883.6363/11–144: Telegram

The Acting Secretary of State to the Minister in Egypt (Tuck)

3147. The following represents the views of interested divisions in the Department and of FEA26 with respect to the policy to be recommended in conversations with both the British and Egyptian authorities, on the question of ownership and administration of the Cairo-Suez Pipeline. It is transmitted for the information of the Legation and Landis.27 A formal instruction will be drafted after Landis has reported the results of his discussions in London.

Ownership: It is not desired that there should be any discussion at this time of any arrangement whereby the ownership of the pipeline would pass from British and American hands. The division of ownership as between the US and UK Governments shall be determined on a basis of proportionate contributions to its construction made by each Government when a definitive accounting of such contributions is available.
Right-of-way: The Egyptian Government will agree to the utilization of the present right-of-way in return for a suitable rental which could be on the basis of an agreed minimum with or without a share of the profits resulting from operation of the line.
An operating company will be formed to operate the pipeline and will be composed of oil companies which are now using or may in the future desire to use the line. It is understood that the pipeline will be open for the transportation of petroleum products on a common-carrier basis.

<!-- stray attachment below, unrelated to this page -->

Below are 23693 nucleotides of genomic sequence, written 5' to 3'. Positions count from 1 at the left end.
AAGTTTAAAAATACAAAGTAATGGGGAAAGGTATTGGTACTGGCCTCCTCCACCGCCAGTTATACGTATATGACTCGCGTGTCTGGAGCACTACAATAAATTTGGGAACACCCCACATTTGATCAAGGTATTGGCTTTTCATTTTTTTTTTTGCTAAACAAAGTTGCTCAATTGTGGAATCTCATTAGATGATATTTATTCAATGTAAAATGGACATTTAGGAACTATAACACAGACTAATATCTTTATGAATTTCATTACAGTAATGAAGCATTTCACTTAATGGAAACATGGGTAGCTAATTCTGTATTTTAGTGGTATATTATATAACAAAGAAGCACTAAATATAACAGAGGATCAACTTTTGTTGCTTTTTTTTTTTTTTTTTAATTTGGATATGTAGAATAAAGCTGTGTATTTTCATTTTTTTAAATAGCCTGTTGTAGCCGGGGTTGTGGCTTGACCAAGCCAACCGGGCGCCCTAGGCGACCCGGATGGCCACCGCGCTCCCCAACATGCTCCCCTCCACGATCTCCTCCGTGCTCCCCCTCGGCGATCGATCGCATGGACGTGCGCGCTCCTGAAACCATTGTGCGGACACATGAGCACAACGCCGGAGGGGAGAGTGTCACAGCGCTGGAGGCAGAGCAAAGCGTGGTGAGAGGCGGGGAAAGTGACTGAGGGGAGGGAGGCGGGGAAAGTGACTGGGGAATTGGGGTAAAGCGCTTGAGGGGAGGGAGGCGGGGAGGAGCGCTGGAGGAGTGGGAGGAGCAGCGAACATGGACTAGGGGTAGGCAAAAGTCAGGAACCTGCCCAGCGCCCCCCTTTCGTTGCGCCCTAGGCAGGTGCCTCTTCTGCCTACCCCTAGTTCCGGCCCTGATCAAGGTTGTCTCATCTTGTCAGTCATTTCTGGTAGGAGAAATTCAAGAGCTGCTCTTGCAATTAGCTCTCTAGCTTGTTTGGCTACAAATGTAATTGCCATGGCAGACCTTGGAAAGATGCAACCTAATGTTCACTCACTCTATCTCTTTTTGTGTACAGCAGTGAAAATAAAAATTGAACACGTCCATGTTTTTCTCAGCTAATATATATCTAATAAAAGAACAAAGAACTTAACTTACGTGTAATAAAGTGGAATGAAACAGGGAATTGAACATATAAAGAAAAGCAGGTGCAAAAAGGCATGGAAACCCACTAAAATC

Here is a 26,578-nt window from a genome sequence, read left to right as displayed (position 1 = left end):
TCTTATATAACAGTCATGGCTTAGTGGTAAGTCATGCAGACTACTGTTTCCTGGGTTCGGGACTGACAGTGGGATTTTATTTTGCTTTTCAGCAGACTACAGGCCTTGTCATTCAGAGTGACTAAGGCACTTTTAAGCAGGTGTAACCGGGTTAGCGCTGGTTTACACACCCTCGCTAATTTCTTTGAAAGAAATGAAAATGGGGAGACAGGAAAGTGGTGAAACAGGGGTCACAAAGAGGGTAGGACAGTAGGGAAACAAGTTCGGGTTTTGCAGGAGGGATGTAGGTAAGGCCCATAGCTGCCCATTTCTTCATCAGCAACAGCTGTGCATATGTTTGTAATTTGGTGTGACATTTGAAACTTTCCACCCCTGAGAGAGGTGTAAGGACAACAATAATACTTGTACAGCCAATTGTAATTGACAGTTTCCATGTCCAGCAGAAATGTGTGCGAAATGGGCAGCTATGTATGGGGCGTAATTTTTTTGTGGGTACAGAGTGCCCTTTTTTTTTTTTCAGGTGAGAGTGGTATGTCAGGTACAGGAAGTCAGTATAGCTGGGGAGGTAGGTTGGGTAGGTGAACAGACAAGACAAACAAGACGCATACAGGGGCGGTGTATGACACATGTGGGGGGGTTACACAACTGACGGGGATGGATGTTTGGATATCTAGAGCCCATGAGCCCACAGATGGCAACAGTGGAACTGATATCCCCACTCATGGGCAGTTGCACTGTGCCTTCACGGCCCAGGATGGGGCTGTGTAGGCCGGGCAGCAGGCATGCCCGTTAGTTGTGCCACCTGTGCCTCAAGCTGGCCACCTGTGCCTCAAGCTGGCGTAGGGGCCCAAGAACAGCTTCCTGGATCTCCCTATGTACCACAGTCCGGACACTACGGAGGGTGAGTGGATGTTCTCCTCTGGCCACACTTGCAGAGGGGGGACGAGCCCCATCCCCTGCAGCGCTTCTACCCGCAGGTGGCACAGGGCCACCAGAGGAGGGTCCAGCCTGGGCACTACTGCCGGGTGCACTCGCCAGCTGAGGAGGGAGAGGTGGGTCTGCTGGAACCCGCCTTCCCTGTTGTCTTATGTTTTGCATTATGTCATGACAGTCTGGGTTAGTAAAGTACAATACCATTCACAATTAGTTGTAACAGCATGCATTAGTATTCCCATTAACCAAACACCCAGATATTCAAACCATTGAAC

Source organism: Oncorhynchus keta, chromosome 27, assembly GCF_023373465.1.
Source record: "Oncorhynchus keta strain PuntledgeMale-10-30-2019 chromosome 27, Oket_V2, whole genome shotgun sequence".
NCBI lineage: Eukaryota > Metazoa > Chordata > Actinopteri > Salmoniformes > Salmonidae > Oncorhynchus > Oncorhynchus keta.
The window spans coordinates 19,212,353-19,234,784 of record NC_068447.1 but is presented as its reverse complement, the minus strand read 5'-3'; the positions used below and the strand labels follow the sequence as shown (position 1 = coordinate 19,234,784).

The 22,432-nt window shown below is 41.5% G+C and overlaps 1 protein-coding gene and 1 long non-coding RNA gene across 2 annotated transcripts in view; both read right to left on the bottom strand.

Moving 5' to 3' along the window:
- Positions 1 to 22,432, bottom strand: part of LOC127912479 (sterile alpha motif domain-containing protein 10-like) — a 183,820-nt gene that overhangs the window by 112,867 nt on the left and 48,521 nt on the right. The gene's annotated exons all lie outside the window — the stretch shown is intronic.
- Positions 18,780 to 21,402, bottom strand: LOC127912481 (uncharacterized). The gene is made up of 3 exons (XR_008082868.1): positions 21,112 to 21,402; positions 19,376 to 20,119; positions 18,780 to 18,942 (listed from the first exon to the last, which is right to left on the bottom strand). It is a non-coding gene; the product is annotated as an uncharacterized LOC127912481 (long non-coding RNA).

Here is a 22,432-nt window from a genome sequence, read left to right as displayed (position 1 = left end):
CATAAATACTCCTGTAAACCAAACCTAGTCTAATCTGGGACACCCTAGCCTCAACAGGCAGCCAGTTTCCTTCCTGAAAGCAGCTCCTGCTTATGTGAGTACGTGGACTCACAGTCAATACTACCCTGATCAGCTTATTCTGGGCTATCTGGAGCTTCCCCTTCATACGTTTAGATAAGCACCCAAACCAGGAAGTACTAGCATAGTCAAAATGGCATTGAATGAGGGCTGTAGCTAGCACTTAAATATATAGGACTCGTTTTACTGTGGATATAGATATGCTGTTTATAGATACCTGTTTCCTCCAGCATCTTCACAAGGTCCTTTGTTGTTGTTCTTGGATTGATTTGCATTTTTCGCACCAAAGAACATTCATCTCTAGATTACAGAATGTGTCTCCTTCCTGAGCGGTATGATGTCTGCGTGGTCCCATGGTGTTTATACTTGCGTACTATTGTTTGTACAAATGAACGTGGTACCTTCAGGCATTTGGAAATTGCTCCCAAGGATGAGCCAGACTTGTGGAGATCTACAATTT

Policy: The determination of pipeline tariffs, the allocation of its capacity in the event that petroleum tendered for transportation exceeds the line’s capacity and other basic policy matters will be determined by a standing joint commission on which representatives of the Egyptian Government, British Government and the United States Government will sit.
Alternatives: Should the Egyptian Government prefer the operation of the pipeline on a cooperative basis under which net profits would be divided among the shippers in proportion to the quantity of petroleum products transported through the line, there would be no objection on our part. Other modifications which do not disturb the principle of maintaining present ownership by the British and American Governments and joint control of policy matters can be discussed on an ad referendum basis.
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You will wish to discuss the foregoing with appropriate British officials and obtain their concurrence in order that a joint approach to the Egyptian Government can be made.

Please report the results of any conversations you may have in line with the foregoing.

  1. Foreign Economic Administration.
  2. James M. Landis, American Director of Economic Operations in the Middle East.